- Rising Out of Hatred by Eli Saslow: Barely a year has passed since violence incited by white nationalists led to tragedy in Charlottesville, Virginia, and the death of Heather Heyer. That anniversary makes Pulitzer Prize-winning Washington Post reporter Eli Saslow’s Rising Out of Hatred: The Awakening of a Former White Nationalist all the more timely and important. With the skill of a novelist, Saslow tells the extraordinary story of how the “rightful heir to America’s white nationalist movement” came to repudiate his racist heritage. If anyone could lay claim to an impeccable pedigree in prejudice, it would be Derek Black, the son of the former Ku Klux Klan Grand Wizard who founded Stormfront, a vicious internet hate site, and the godson of white supremacist David Duke. Starting as a teenager, Black shared a microphone with his father on a radio talk show that relentlessly spewed venom against black people, Jews and other minorities. But Black’s life began its radical transformation when he enrolled at New College of Florida, a small liberal arts institution in Sarasota, in 2010. Not long after his arrival, he befriended Matthew Stevenson, an Orthodox Jewish student who invited him to Friday night Shabbat dinners to observe the Jewish Sabbath. On one of those occasions, Black met Stevenson’s roommate, Allison Gornik, who became the principal agent for upending Black’s worldview. Drawing upon hundreds of hours of interviews with Black, his family and friends, Saslow describes how Gornik methodically engaged Black, who proved to be a bright, intellectually curious young man, in conversations. These discussions exposed the flawed sources and logic of the information and fallacious thinking that fueled Black’s bigotry and his fears of a white genocide. Even more significantly, she patiently persuaded him to make amends for his racist past and the harm he’d inflicted.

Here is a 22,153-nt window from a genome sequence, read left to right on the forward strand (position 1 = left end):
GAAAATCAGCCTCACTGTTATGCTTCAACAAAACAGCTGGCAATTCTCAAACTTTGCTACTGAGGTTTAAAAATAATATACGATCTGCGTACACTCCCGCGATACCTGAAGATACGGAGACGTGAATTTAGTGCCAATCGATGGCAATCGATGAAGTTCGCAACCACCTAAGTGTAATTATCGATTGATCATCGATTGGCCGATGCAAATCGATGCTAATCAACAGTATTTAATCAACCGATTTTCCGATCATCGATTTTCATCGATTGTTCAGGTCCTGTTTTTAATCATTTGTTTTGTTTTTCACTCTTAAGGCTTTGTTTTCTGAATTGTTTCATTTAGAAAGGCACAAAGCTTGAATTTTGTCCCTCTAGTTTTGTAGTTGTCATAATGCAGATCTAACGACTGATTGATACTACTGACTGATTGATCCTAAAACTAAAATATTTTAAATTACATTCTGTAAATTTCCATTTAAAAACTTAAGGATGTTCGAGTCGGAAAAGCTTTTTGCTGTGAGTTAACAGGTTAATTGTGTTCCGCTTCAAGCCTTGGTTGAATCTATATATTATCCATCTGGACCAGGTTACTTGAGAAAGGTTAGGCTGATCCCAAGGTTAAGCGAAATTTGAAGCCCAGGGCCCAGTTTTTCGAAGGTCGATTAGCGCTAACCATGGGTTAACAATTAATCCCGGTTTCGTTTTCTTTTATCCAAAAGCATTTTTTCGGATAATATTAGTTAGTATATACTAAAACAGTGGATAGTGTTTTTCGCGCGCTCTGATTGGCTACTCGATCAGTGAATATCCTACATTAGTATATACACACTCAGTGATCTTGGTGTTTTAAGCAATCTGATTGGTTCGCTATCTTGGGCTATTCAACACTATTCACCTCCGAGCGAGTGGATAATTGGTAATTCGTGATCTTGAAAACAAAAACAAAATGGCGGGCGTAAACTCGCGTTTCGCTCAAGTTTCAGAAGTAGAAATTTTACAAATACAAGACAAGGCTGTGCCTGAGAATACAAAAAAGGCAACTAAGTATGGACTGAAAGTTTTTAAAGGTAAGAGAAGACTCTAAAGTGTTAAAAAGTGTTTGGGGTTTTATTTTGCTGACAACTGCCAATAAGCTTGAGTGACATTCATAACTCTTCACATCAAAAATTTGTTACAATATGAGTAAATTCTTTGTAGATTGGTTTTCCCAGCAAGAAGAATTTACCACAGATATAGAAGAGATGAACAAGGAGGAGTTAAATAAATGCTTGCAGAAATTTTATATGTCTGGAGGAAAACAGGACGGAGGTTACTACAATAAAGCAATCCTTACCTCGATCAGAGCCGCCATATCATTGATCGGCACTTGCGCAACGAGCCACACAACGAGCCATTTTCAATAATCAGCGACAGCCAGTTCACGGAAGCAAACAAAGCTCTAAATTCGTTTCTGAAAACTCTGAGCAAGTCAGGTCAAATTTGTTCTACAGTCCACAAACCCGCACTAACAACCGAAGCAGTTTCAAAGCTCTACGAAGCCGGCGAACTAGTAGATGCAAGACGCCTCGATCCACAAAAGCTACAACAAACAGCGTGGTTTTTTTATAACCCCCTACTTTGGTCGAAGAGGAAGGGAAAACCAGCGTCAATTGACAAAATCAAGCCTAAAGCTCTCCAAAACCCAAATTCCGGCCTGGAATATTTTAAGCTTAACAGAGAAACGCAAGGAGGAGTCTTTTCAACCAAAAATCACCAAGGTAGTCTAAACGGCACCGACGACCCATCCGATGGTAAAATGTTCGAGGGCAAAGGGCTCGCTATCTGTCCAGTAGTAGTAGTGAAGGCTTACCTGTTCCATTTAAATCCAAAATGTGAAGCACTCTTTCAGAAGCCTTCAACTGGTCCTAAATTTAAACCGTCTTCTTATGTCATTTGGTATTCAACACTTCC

- Leadership by Doris Kearns Goodwin: With Leadership: In Turbulent Times, pre-eminent presidential historian Doris Kearns Goodwin turns her perceptive lens to a question on the minds of many Americans these days: What is leadership? But the “turbulent times” of the title are not, in fact, our own. Instead, Goodwin examines the leadership styles and challenges facing four previous United States presidents: Abraham Lincoln, Theodore Roosevelt, Franklin D. Roosevelt and Lyndon B. Johnson. Goodwin has written about these men in previous works, but her approach here uncovers new insights and understanding–both for readers and for herself. “After five decades of studying presidential history, examining these four men through the lens of leadership allowed me to discover so many new things about them that I felt as if I was meeting them for the first time,” Goodwin reflects. Readers will share that sense of discovery. Goodwin divides her study into three thematic areas: Ambition and the Recognition of Leadership; Adversity and Growth; and The Leader and the Times: How They Led. Within these sections, she devotes a chapter to each president. These chapters are chronological, allowing the reader to better appreciate and understand the historical forces that shaped the four presidents’ growth and decisions. In the final section, Goodwin examines different kinds of leadership: transformational, crisis management, turnaround and visionary. Readers follow Lincoln as he grapples with the Emancipation Proclamation, Teddy Roosevelt as he deals with the coal strike of 1902, FDR through the first hundred days of his presidency in 1933 and Johnson as he approaches civil rights. In an epilogue titled “On Death and Remembrance,” Goodwin reflects on the final days of each president and their legacies for us today.